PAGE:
By Taras Berezowsky
We've heard our share of doomsday reports about the U.S. and global economy these past few months.
Whether folks are expecting a full-on, End of Days-style apocalypse, or are just plain-ol' "meh" about the whole thing, the consensus seems to be that nothing good will come of the current situation.
Our friend Bob Garino of Export Tax Advisors, and former director of commodities at the Institute for Scrap Recycling Industries (ISRI), sees a bit more upside than some of these other analysts.
In Bob's latest commodity newsletter, he strikes a rather positive - if not jaunty - tone:
We're not discouraged. Over the past couple of months, while most published reports and talking heads were thinking in terms of a Ql GDP annual growth rate of 1.5% to 2%, ETA's expectation was always closer to 3%. Our view was based on positive domestic industrial production and consumer spending, a resurgent housing market, and strong corporate earnings.
Are those trends sustainable?
After paying the necessary respects to the temple of EU/China Demand Downturn, he continues,
It's not that we're overly optimistic about the U.S. or global economies, but we do think that most of the macro reports are focused on the negative, with commentators too quick to dismiss anything that points to growth and expansion for reasons that elude us. The global economy is growing, sub par, for sure, but it's nowhere near contraction despite all the negativity that's directed towards Europe.
We would generally agree there - but it's tough to forget the global repercussions of the 2008 crash, and if one is a believer in the Butterfly Effect (or at least latches onto the simple definition of the theory, like me), it's also tough to discount emerging markets' stumbles, especially in how they could potentially ripple and affect the U.S. After all, inflation might be low, but as Bob acknowledges, the latest durable goods report is not that great - U.S. domestic consumption spending, cars notwithstanding, still kind of sucks.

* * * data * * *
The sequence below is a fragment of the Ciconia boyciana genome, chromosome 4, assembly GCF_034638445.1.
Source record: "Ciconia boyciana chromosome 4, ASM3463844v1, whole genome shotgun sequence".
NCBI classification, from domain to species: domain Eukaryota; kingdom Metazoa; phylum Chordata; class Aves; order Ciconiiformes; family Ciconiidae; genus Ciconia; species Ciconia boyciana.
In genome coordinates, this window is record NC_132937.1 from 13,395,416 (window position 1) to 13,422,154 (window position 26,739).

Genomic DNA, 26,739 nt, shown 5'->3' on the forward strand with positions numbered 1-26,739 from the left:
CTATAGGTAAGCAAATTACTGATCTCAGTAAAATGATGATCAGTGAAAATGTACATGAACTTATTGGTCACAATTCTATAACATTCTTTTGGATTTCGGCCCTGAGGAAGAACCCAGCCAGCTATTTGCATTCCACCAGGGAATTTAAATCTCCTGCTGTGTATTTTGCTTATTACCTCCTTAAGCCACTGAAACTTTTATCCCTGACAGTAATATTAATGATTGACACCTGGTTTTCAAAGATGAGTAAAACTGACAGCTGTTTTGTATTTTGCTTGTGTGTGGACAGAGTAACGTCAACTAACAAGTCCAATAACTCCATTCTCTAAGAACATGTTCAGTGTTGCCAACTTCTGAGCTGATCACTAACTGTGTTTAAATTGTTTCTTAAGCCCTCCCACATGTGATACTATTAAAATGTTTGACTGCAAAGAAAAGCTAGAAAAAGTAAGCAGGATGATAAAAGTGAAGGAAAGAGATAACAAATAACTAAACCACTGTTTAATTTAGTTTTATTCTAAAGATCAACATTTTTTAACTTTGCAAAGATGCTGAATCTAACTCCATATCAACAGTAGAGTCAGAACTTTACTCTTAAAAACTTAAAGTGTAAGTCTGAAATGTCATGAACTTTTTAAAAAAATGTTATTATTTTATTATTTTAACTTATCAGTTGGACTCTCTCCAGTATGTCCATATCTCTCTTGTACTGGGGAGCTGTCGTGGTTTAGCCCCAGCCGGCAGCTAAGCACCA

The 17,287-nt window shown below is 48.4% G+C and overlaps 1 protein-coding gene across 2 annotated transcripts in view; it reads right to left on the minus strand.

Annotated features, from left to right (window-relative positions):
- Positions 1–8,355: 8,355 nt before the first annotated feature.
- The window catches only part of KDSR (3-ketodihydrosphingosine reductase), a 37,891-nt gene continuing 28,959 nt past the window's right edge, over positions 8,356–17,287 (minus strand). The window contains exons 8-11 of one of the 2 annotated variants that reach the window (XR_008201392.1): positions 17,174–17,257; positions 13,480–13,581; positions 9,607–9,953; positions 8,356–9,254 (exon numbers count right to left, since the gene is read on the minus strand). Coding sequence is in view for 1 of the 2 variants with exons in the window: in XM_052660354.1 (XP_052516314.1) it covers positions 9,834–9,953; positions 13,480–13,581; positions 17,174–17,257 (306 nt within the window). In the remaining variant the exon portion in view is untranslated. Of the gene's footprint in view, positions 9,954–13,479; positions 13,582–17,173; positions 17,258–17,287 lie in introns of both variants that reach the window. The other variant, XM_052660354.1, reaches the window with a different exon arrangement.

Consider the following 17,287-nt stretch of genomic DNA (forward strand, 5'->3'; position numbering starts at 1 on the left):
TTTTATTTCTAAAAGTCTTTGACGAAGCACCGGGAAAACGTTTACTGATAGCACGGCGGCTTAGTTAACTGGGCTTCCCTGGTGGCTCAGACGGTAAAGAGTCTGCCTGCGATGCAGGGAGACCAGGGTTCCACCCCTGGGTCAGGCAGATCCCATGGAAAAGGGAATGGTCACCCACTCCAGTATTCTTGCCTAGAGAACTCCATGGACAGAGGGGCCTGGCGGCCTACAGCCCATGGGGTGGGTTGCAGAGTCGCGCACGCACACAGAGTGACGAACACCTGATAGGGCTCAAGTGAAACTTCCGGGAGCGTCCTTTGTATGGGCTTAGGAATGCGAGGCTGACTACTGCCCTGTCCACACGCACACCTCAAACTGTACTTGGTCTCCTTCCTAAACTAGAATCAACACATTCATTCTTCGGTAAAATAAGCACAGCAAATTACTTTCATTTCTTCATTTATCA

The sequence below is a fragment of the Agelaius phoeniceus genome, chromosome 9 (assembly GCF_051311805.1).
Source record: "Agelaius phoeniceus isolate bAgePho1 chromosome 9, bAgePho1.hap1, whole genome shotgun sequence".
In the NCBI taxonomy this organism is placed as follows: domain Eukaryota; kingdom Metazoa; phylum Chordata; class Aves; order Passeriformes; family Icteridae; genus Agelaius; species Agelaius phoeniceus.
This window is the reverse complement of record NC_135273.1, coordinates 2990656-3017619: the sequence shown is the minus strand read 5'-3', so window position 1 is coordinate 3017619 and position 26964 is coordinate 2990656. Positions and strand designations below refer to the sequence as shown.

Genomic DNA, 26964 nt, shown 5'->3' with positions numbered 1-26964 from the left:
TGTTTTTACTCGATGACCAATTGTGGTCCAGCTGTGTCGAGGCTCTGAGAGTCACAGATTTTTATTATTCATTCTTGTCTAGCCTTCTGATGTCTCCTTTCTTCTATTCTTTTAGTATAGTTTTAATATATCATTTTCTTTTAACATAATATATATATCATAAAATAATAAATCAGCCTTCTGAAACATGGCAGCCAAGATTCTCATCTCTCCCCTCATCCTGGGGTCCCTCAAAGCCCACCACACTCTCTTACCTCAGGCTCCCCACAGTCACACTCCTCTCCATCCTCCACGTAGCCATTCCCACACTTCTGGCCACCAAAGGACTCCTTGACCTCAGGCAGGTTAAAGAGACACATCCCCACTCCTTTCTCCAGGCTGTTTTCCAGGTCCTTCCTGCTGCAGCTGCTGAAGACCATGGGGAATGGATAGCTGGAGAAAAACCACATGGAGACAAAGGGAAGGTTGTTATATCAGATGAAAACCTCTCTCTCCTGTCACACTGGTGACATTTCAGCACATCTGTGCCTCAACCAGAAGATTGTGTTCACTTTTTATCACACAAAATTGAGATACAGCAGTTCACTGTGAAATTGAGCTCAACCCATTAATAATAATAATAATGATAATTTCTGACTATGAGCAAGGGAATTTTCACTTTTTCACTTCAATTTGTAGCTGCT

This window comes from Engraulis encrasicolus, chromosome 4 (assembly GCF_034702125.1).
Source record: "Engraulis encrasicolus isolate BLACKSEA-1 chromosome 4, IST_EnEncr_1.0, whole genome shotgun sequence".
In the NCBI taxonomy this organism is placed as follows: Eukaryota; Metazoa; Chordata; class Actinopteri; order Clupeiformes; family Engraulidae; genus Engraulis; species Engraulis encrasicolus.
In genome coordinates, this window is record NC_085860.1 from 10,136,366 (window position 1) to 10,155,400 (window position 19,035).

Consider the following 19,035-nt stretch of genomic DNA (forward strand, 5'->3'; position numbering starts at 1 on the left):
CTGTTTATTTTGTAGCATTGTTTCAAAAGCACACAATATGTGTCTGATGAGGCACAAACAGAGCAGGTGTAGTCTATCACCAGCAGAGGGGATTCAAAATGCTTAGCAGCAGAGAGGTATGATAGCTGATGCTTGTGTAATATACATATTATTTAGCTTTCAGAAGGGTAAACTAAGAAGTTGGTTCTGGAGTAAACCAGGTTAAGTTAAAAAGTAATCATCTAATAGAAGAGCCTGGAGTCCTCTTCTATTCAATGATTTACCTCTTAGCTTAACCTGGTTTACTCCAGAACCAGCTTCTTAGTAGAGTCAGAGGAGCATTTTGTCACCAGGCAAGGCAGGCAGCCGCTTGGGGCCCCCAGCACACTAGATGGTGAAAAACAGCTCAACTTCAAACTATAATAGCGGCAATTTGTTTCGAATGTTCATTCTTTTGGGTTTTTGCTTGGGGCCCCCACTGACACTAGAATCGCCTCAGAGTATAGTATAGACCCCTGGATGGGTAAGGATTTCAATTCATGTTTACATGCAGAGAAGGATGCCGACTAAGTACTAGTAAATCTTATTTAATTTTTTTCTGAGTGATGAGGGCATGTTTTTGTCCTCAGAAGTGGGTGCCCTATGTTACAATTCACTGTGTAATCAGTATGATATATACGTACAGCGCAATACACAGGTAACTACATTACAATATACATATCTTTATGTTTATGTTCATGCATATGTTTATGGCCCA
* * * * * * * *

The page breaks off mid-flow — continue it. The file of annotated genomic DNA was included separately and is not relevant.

The good news here, however, is that we're also seeing a prolonged and uncharacteristic period of low price volatility…the net result of all this is that we believe that upside price pressure is slowly building for the base metals complex.
Yes, upside price pressure may be rising, but whoa there: "prolonged…low price volatility?" As far as metals commodities are concerned, that sentiment is contrary to what we've seen on our Monthly MMI Report. For example, our Copper MMI has shown some considerable volatility over the past several quarters: (Click to enlarge)
Yes, copper and nearly all other big-contract base metals (save for tin), have been averaging down so far in 2013. However, aluminum, and especially stainless steel, have also seen considerable volatility of late. Which is to say, buying organizations can't really sit on their laurels and expect to ride the "down-slide."
Thanks to Bob Garino and Export Tax Advisors for offering his always-fun-to-read views.